East Java, Bajangratu Temple, Kraton Hamlet, Temon Village, Trowulan

Written by on June 21, 2012 in Java Heritages with 0 Comments

East Java, Bajangratu Temple, Kraton Hamlet, Temon Village, Trowulan

http://candi.pnri.go.id/jawa_timur/index_e.htm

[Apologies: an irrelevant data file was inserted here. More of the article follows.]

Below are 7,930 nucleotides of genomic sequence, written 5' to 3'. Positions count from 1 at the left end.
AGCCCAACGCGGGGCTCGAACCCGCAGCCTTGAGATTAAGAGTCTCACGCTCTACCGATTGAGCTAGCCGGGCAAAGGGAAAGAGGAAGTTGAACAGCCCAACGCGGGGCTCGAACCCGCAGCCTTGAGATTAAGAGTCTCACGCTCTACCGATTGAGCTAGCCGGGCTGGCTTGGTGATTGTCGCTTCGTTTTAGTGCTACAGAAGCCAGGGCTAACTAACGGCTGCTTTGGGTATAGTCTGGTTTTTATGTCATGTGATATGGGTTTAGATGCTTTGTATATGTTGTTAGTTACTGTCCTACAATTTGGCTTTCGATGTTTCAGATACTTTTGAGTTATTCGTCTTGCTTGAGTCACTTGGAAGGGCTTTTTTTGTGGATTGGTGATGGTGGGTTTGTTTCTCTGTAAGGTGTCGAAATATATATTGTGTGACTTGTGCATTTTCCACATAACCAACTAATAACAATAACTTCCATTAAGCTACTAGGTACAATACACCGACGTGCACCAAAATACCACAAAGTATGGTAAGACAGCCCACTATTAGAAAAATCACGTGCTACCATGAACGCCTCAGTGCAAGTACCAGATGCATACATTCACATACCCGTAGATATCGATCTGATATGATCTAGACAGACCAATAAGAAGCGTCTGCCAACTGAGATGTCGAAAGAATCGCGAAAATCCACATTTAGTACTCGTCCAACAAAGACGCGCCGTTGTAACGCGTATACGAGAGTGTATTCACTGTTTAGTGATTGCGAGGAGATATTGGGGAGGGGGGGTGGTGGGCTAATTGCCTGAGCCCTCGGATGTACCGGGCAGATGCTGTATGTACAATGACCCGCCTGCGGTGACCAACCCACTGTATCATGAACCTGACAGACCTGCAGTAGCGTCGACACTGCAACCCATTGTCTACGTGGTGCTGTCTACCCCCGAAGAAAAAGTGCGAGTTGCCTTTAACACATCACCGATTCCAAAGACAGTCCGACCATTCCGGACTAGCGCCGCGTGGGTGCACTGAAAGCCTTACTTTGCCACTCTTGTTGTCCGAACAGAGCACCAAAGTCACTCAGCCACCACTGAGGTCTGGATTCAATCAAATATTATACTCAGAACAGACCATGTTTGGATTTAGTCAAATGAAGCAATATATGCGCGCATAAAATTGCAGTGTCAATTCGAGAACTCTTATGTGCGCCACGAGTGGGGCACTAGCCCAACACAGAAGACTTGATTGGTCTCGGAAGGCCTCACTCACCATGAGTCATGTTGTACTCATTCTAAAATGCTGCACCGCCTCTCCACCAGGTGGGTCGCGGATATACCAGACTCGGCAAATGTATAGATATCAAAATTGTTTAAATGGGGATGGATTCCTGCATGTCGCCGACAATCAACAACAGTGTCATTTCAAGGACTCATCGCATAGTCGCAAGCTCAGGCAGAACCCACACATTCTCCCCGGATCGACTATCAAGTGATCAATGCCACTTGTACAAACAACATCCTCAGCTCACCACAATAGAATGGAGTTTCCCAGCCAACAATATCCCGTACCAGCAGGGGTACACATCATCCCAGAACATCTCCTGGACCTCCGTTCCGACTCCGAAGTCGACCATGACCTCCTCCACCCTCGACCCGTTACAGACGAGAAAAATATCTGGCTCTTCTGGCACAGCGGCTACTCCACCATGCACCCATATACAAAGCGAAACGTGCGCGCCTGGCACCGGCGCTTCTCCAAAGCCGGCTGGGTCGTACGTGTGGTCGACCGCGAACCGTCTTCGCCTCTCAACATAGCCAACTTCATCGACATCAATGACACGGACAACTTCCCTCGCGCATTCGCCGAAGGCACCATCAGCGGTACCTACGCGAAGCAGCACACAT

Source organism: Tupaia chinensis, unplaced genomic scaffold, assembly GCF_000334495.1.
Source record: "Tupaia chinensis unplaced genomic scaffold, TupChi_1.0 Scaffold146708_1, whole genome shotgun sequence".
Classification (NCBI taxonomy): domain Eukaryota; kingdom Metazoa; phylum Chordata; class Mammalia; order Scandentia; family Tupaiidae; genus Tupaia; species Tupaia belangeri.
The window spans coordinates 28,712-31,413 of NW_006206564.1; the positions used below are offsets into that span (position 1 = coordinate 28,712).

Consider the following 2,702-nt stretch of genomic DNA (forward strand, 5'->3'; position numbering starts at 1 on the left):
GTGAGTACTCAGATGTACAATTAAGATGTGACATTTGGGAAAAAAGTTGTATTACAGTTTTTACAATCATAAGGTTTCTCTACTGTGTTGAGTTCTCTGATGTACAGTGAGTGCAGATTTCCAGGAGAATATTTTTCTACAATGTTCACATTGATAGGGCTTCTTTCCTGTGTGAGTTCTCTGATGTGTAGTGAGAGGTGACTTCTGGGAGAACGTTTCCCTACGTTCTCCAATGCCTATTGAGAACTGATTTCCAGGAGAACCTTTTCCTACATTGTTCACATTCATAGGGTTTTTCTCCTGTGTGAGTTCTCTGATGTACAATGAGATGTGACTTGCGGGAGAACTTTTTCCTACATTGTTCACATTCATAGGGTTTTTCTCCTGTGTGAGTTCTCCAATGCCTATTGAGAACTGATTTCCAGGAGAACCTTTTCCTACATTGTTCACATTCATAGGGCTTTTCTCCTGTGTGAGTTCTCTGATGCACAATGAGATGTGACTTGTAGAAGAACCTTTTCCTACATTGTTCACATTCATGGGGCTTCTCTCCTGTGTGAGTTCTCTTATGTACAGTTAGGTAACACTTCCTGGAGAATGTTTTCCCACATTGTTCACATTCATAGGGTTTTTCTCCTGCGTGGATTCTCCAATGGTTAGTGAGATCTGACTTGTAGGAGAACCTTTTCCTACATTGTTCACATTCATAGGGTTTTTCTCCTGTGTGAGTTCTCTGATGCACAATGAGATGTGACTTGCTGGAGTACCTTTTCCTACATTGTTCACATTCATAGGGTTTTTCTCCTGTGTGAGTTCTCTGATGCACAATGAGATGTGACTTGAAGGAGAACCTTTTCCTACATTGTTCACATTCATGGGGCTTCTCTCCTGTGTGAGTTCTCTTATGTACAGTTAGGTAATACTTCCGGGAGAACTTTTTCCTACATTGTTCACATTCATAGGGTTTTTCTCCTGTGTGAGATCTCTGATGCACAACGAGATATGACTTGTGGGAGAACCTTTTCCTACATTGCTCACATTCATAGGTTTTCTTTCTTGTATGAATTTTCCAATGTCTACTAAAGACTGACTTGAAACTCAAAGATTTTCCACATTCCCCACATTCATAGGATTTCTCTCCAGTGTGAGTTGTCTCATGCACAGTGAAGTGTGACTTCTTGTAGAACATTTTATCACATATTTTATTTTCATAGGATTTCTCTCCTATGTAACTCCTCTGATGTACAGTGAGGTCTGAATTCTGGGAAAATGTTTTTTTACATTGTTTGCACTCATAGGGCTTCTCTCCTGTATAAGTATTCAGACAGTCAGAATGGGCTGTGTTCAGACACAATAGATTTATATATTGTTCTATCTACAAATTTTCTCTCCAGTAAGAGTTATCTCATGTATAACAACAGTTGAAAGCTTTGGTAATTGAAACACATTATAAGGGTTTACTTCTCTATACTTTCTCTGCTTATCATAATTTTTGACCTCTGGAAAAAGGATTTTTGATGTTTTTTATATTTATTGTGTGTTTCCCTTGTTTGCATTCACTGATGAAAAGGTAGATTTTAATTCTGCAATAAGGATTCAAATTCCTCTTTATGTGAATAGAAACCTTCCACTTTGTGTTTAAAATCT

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Bajangratu Temple is situated in Kraton Hamlet, Temon Village, Trowulan Subdistrict, Mojokerto Regency. It is about 3.5 kilometers away from Wringinlawang Temple and 600 meters away from Tikus Temple. This temple hides many secrets, as most of information revealing when the temple was erected, the king who instructed its construction and its functions remains unknown. The name Bajangratu was first mentioned in Oudheidkunding Verslag (OV) in 1915. Archeologist Sri Soeyatmi Satari claims that the name Bajangratu is closely connected to King Jayanegara of Majapahit, since the word ‘bajang’ means a dwarf. According to Kitab (book) Pararaton and folklores, Jayanegara was enthroned at a tender age, when he was still a tiny young boy. The nickname Dwarf King or Bajangratu, however, stuck with him as he grew older. As regards the function of the temple, some experts suggest that Bajangratu Temple was constructed in honor of Jayanegara. The claim is based on relief sculptures of Sri Tanjung at the base of the gate, depicting a peruwatan (purification ritual) process. Another relief sculpture portraying a peruwatan process is also found at Surawana Temple, a temple that was built to honor the death of Bhre Wengker (end of 7th century). Kitab Pararaton states that Jayanegara died in 1328 (‘sira ta dhinar meng Kapopongan, bhiseka ring csrenggapura pratista ring Antarawulan’). It is also mentioned in the book that people made a shrine inside the palace for King Jayanegara, who departed this life into Vishnu’s universe in 1328. They also made his statue in the form of Vishnu and placed it in Shila Petak and Bubat. The exact location of Shila Petak (Selapethak) has not been able to discover yet. King Jayanegara statue is also found in the form of Amoghasidhi in Sukalila. According to Krom, the term Csrenggapura in Pararaton can be juxtaposed to the term Antarasasi (Antarawulan) found in Negarakertagama. Thus, it can be concluded that the ‘dharma’ (shrine) of King Jayanegara is situated in Kapopongan, alias Csrenggapura, alias Crirangga Pura, alias Antarawulan or currently called Trowulan. A statue portraying the king in the form of Vishnu is also found in Bubat (Trowulan). Other experts claim that the temple serves a different function. The fact that the design of the temple retains the shape of a paduraksa gate, or a roofed gate with stairs going up and down, leads some people to believe that Bajangratu was one of the gates to Majapahit Palace. This claim is amplified by the fact that Bajangratu Temple is close to the site of Majapahit Palace. It is also believed that Bajangratu was constructed between 13th century and 14th century, considering that: 1) The temple is assumed to be a peruwatan temple for King Jayanegara who died in 1328; 2). The temple, which takes the shape of a gate, resembles a temple in Blitar which has an inscription of year on it; 3) The relief sculptures decorating the entrance frame are similar to the relief sculptures depicting Ramayana epic seen at Panataran Temple; 4) The relief sculpture that pictures a dragon shows Yuan Dynasty influence. J.L.A. Brandes estimates that the construction of Bajangratu coincided the building of Jago Temple in Tumpang, Malang, as evidenced by the fact that the relief sculpture picturing lions flanking a Kala head is also found in Jago Temple. The latter was built in 13th century. Bajangratu Temple occupies a vast area. The whole structures were built using bricks, except for the stairs and the inner part of the roof. Since the shape of the temple is a roofed gate, Bajangratu faces two directions, east and west. The temple is 16.1 meters tall, from the base to the rooftop, and it is 6.74 in length. There is a wing on each side of Bajangratu Gate. There are pictures of lions and long-eared animals decorating each side of the stairs. At the base, on the walls flanking the stairs, there is a relief sculpture of Sri Tanjung, while at the front wall, on the left and right sides of the wall, between the entrance gate, there is a relief sculpture picturing Ramayana epic. The entrance into the temple is adorned with a relief sculpture of kala head, placed on top of the frame. At the lower part of the frame, there are holes suggesting that there used to be a doorframe fastened into them, with a door closing the entrance. The inner design of the temple suggests the shape of a passageway with two ends, east and west. The stairs and the passageway floor are made of stone. The inside part of the roof is created by laying stone bars across from south to north, making a narrower space on top. The shape of the roof is called a meru or a mountain. It consists of several pyramidal layers with a square block on top of the roof. Each pyramidal layer is decorated with carvings picturing plants and upside-down pyramidal patterns. On the third layer, there is a relief sculpture of the sun, which is believed to be the insignia of Majapahit Empire. Although the temple lies from east to west, the decoration on the northern and southern sides is similar to the one on the other sides. On the northern and southern sides, there are carvings into the walls that resemble an entrance. On the upper part of the temple body, there are carvings picturing an eagle head and a sun flanked by two dragons. Bajangratu Temple underwent restoration during the Dutch administration, but no data is available regarding the exact time of restoration. During the restoration process, the corners of the temple were strengthened by injecting a hardener substance into cracked joints between stones, and wooden bars were replaced with molded concrete. Also, missing stones from the stairs were replaced.